In the fall of 1996, just over ten years ago, I’d been demoted from the job I was hired for. Depressed, I felt my mind was woolen, like the boucle suits I wore. To cheer myself up, I visited a psychic my friend Lila recommended. The autumn-faced woman gave me a reading at her kitchen table. She predicted I’d move to Brooklyn. She knew I’d publish my book. “What I see for you is only better,” the warm prophet assured. I couldn’t be convinced, and when the session was over, I paid her the forty bucks and fled with the cassette tape on which she’d recorded everything, jamming it into my messenger bag.
Seeking a more down-to-earth way to find a dose of happiness, I joined Fountain House in Manhattan, a clubhouse for people with psychiatric diagnoses. After work, I’d take the subway there and attend the Thursday night poetry group. At the Fountain, I met a woman I became good friends with for four years. We’d attend the writing session, and then walk around the corner to the Coffee Pot, where we listened to folk music and talked about the poetry of our lives, sipping cappuccino and sharing a chocolate mud pie.
My friendship with Ali blossomed in the time I spent there, and continued for a couple of years after I left. For the time I knew her, I considered her my best friend. I also met other brave poets who shared the lyrics of their lives.
Fountain House has Clubhouses all over the world. The Manhattan outpost provides transitional employment, peer advocacy and housing, as well as social events, and hosts a yearly retreat and offers daily, cheap meals in its cafeteria.
As I come up on 20 years in recovery, nostalgia for that time has come on. I remember the 1990s well, yet interestingly, a dark haze now surrounds the difficult nights and a bright halo shines around the good days. I’m not sure why I have a selective memory, yet perhaps that’s a side effect of getting older: we let go of the pain, and focus on what gave us joy. Life’s too short to do otherwise.
What have I learned in retrospect? Self-reliance is the #1 skill you need in order to do well in your recovery. The point is to get out there and live your life. If you’d rather hibernate, afraid of what the outside world will think of you after you’re diagnosed, I recommend you join a clubhouse or go to a drop-in center. Everybody there has a mental illness, and knows what it’s like to feel different.
Also, developing social graces is the key to overcoming anxiety, paranoia and low self-esteem. At a place like Fountain House, you can participate as much or as little as you want. Some people plopped on couches in the great room, content to quietly soak up the nurturing vibe; others sat talking loudly at tables in the cafeteria. The point was to just go and be out there, and each day, the more you did, the more you felt like doing things.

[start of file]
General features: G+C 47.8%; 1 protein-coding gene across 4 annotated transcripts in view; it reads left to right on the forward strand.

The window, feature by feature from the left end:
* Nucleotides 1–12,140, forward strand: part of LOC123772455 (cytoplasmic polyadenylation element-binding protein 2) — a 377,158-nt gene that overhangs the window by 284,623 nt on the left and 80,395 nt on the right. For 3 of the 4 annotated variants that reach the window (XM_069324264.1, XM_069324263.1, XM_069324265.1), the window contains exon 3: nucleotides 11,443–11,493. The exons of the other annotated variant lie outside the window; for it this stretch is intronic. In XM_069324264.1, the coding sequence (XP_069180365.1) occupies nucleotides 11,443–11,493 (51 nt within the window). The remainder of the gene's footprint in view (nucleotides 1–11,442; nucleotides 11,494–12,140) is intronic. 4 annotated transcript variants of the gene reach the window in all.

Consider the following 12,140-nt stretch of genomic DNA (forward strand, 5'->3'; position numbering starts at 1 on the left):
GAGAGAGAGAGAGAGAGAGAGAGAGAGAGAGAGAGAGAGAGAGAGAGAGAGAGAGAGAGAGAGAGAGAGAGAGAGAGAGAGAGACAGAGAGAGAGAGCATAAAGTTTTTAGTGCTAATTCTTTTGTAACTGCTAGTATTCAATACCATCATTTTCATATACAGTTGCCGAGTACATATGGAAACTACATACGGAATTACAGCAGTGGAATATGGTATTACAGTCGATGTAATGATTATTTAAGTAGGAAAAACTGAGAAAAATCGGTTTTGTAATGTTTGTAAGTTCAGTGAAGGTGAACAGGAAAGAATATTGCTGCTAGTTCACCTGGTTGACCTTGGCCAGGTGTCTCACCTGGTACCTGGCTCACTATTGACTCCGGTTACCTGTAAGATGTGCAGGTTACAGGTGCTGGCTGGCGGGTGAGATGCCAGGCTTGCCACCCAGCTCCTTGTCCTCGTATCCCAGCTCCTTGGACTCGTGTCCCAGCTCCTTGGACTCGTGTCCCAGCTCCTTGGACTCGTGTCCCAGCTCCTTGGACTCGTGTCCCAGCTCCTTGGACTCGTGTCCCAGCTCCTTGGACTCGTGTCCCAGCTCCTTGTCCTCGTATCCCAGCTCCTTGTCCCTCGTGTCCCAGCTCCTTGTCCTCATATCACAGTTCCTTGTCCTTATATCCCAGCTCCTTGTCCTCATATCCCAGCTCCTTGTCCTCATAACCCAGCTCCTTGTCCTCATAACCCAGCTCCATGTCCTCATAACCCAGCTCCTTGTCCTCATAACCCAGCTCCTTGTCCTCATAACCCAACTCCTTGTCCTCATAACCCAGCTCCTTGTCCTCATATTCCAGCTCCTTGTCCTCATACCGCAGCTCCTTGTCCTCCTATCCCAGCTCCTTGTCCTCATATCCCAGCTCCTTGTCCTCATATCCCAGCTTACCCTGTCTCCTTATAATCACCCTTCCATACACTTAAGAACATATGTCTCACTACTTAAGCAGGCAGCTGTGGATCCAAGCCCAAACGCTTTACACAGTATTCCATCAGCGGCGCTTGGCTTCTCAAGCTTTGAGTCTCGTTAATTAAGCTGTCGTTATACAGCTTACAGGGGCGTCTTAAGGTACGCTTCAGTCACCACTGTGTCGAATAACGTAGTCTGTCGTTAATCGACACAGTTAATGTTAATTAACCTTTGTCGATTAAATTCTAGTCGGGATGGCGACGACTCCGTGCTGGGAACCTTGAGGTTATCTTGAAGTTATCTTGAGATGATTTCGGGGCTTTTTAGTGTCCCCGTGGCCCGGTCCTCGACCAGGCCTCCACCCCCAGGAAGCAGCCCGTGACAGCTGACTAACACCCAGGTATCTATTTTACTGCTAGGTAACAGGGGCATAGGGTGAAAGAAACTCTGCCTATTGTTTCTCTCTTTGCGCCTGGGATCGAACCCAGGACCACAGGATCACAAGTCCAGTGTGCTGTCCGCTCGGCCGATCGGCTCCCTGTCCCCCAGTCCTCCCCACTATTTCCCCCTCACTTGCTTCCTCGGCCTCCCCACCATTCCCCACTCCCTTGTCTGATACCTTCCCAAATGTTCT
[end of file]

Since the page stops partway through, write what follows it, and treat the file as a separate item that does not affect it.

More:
The best thing is, the Fountain offers a free membership, and it was guaranteed for a lifetime when I attended. The Thursday night poetry group was like creative therapy, and as I shared my writing with kindred souls, my blue mood slowly lifted. Those were some of the best times I had in the first ten years of my recovery.
If you’re the mother or father of a loved one who lacks the desire or motivation go outside, I suggest you gently nudge her out the door, by offering to help get the services a clubhouse offers, or researching options like a day program or drop-in center. When I got out of the hospital, my therapist referred me to Aspire, a day program I attended five days a week for that first year. Along with other ex-patients, I formed goals, talked about my feelings and got feedback.
I firmly believe that if you’re a mother or father, you need to set house rules if your adult son or daughter who has SZ is to remain in your home. Telling them they must attend a clubhouse or day program will only serve to help them in the long run. Enabling them to sit on the couch does no one any good. Watching your son or daughter sit on that couch every day is heartbreaking, and yet it’s an avoidable scenario.
That said, I understand what it’s like to be physically unable to get up and out. After I got out of the hospital the second time, I returned to live at my mother’s for two weeks. I lay on the couch every day; my brain fogged up with nothing thoughts; my black-rimmed glasses askew and my hair matted. I was suddenly afraid to go out in the world, and be away from home, even though I used to be able to.
Everyone, and that is everyone, has days where she doesn’t feel like getting out of bed. If you’re going through this now, that’s okay. If you have the desire to do something, and your body tells you differently, keep the faith that it will get better. See your psychiatrist more often to change your dose if necessary or get support.
The waiting out the low moods is the hardest part, yet it’s the little things that matter. Do what you can do, slowly, and persist each day to try to do one new thing you couldn’t do the day before. Recovery isn’t a race to the finish line; it’s ongoing and a life-long process. I admire you for taking the first steps to live well.
Published On: June 18, 2007